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Congress is responsible for authorizing and appropriating monies to be used for the operation of the federal government. Appropriation and authorization bills must be passed each year to cover the yearly budgets for most executive branch programs, projects and activities within agencies. The executive branch then must apportion these funds to agencies' programs, projects and activities. When funds are authorized, appropriated and apportioned, agencies can exercise their authority to expend these funds through contracts and other agreements. The government operates on a fiscal year cycle that runs from October 1 through September 30. When Congress is unable to pass a final budget before the start of a fiscal year, it must pass a continuing resolution to provide continued funding to the agencies.

Right now, the government is operating under a continuing resolution that will carry the government through November 18, 2011. Section 110 of this continuing resolution provides that "This Act shall be implemented so that only the most limited funding action of that permitted in the Act shall be taken in order to provide for continuation of projects and activities." Continuing Appropriations Act, 2012, H.R. 2608, signed by President Obama on October 5, 2011.

In addition, the government borrows funds for various programs until funds are received through taxes or other sources. This summer's debt ceiling issue arose because the Government needed to increase the debt ceiling to continue to borrow needed funds. The Budget Control Act of 2011 established a bipartisan super committee of twelve members of Congress to work together to propose appropriate budget reductions for congressional approval by December 23, 2011. (See Joint Select Committee on Deficit Reduction.) If the debt ceiling issues are not resolved and agreements on budgets for FY 2012 and FY 2013 are not reached, automatic cuts may be made to agencies' budgets, projects and activities.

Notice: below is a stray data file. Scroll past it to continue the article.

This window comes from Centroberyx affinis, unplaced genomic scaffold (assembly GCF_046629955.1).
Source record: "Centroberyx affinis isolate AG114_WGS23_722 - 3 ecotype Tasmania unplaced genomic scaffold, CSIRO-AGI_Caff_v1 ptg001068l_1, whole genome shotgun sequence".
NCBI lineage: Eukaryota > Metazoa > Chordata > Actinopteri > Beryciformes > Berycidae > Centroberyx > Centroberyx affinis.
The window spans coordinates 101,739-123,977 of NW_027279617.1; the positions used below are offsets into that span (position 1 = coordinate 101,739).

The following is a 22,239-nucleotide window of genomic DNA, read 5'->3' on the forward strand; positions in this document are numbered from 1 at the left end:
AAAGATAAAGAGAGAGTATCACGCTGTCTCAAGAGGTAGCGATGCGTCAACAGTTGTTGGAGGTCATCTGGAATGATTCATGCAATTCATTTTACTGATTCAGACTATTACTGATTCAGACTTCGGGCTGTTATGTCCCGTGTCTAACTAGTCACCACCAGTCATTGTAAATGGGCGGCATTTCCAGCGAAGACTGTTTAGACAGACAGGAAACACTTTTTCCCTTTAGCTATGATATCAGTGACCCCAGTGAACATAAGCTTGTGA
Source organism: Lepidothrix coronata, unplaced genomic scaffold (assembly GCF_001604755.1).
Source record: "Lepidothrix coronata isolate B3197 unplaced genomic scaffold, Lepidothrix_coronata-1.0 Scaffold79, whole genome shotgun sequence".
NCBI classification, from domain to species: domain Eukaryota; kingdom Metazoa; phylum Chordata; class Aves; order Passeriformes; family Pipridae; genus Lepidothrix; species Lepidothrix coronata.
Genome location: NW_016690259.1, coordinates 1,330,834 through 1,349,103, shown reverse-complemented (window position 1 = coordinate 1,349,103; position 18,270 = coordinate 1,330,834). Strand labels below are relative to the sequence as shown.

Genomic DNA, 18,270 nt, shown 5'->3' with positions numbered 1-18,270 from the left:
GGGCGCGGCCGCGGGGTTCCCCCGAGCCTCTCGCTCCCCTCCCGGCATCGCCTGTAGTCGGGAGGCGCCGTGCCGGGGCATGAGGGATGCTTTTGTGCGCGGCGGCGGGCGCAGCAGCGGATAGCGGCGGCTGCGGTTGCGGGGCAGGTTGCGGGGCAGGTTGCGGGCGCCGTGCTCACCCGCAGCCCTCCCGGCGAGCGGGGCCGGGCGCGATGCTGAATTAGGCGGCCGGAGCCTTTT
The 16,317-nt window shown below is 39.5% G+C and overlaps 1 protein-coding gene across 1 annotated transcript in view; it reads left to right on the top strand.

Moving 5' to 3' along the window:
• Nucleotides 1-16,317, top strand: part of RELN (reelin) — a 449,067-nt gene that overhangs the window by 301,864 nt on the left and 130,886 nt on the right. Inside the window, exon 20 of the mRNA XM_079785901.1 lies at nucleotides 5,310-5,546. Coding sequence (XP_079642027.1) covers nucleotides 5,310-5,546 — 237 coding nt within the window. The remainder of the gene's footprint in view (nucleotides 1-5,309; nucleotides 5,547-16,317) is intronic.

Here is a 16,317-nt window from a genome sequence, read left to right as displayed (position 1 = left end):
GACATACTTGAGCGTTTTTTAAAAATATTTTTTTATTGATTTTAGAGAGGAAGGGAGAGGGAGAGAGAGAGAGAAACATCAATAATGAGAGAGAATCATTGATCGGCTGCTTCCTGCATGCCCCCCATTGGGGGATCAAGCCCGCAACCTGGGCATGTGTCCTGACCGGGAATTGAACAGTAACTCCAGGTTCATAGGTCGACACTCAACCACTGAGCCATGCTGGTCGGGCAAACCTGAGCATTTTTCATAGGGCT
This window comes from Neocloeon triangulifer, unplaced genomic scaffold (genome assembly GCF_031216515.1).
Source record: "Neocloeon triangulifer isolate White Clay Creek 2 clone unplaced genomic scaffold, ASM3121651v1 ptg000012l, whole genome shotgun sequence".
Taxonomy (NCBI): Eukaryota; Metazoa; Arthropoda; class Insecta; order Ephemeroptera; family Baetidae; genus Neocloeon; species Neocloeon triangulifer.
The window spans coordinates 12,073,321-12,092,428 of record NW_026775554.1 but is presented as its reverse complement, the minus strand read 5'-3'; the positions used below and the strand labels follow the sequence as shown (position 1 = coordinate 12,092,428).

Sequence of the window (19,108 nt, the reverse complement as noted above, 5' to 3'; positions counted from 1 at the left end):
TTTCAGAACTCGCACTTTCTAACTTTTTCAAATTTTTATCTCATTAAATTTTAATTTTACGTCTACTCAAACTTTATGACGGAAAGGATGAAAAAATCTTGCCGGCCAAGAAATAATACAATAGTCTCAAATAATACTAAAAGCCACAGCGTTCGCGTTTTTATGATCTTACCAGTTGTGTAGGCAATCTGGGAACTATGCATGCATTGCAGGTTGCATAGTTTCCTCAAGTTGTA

The lack of an approved budget or continuing resolution to fund an agency's operation could significantly impact your performance of a government contract or subcontract. For example, you may receive notice of contract modification, non-exercise of an option, a stop work order or even a termination for convenience of all or part of your contract. If any of these events occur, you may have options, including an ability to recover some or all of the costs you incur as a result of these actions. In addition, if the government reprocures the exact same thing that it terminated from your contract, there may be a basis for protest.

You can expect that the coming months will be chaotic for federal government contractors and subcontractors. It is imperative that you understand your rights under your contracts so that you can reduce the risk that you will incur significant losses on account of the federal government's budget reductions. Buchanan Ingersoll & Rooney has experience protecting and preserving our clients' rights in times of budgetary uncertainties. If you have any concerns with the impact of the federal budget uncertainties or specific actions being taken on your government contracts, you should contact us. We can work with you to develop strategies to protect your important business interests.